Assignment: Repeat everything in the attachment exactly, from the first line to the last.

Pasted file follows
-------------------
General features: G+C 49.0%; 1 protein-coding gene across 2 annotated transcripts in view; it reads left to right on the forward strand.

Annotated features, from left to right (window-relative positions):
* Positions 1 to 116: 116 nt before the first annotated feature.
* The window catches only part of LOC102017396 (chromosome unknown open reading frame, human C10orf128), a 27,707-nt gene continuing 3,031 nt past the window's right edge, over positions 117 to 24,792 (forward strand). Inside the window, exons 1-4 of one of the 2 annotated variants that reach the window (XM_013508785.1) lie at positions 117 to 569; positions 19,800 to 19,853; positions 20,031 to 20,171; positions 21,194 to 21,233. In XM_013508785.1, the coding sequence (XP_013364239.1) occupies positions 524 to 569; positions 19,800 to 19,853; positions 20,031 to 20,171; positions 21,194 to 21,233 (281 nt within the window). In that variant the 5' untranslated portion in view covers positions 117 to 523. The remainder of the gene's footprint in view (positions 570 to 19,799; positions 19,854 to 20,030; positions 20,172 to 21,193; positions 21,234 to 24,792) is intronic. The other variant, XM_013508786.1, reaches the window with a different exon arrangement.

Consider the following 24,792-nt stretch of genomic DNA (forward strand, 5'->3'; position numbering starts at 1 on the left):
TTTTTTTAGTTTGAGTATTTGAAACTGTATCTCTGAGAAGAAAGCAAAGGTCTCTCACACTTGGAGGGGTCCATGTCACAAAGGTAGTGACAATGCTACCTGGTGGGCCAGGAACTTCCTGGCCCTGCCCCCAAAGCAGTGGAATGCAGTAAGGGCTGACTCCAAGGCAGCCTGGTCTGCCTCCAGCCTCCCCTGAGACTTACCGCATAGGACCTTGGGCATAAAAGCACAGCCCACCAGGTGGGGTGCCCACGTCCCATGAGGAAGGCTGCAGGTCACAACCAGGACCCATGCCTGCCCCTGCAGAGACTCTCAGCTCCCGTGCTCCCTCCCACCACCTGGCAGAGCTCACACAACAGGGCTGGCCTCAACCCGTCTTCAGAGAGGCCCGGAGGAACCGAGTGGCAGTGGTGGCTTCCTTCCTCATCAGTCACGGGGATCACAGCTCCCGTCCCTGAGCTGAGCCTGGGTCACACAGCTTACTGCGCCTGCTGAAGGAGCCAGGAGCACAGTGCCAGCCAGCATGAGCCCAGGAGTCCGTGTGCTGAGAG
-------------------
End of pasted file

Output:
General features: G+C 49.0%; 1 protein-coding gene across 2 annotated transcripts in view; it reads left to right on the forward strand.

Annotated features, from left to right (window-relative positions):
* Positions 1 to 116: 116 nt before the first annotated feature.
* The window catches only part of LOC102017396 (chromosome unknown open reading frame, human C10orf128), a 27,707-nt gene continuing 3,031 nt past the window's right edge, over positions 117 to 24,792 (forward strand). Inside the window, exons 1-4 of one of the 2 annotated variants that reach the window (XM_013508785.1) lie at positions 117 to 569; positions 19,800 to 19,853; positions 20,031 to 20,171; positions 21,194 to 21,233. In XM_013508785.1, the coding sequence (XP_013364239.1) occupies positions 524 to 569; positions 19,800 to 19,853; positions 20,031 to 20,171; positions 21,194 to 21,233 (281 nt within the window). In that variant the 5' untranslated portion in view covers positions 117 to 523. The remainder of the gene's footprint in view (positions 570 to 19,799; positions 19,854 to 20,030; positions 20,172 to 21,193; positions 21,234 to 24,792) is intronic. The other variant, XM_013508786.1, reaches the window with a different exon arrangement.

Consider the following 24,792-nt stretch of genomic DNA (forward strand, 5'->3'; position numbering starts at 1 on the left):
TTTTTTTAGTTTGAGTATTTGAAACTGTATCTCTGAGAAGAAAGCAAAGGTCTCTCACACTTGGAGGGGTCCATGTCACAAAGGTAGTGACAATGCTACCTGGTGGGCCAGGAACTTCCTGGCCCTGCCCCCAAAGCAGTGGAATGCAGTAAGGGCTGACTCCAAGGCAGCCTGGTCTGCCTCCAGCCTCCCCTGAGACTTACCGCATAGGACCTTGGGCATAAAAGCACAGCCCACCAGGTGGGGTGCCCACGTCCCATGAGGAAGGCTGCAGGTCACAACCAGGACCCATGCCTGCCCCTGCAGAGACTCTCAGCTCCCGTGCTCCCTCCCACCACCTGGCAGAGCTCACACAACAGGGCTGGCCTCAACCCGTCTTCAGAGAGGCCCGGAGGAACCGAGTGGCAGTGGTGGCTTCCTTCCTCATCAGTCACGGGGATCACAGCTCCCGTCCCTGAGCTGAGCCTGGGTCACACAGCTTACTGCGCCTGCTGAAGGAGCCAGGAGCACAGTGCCAGCCAGCATGAGCCCAGGAGTCCGTGTGCTGAGAG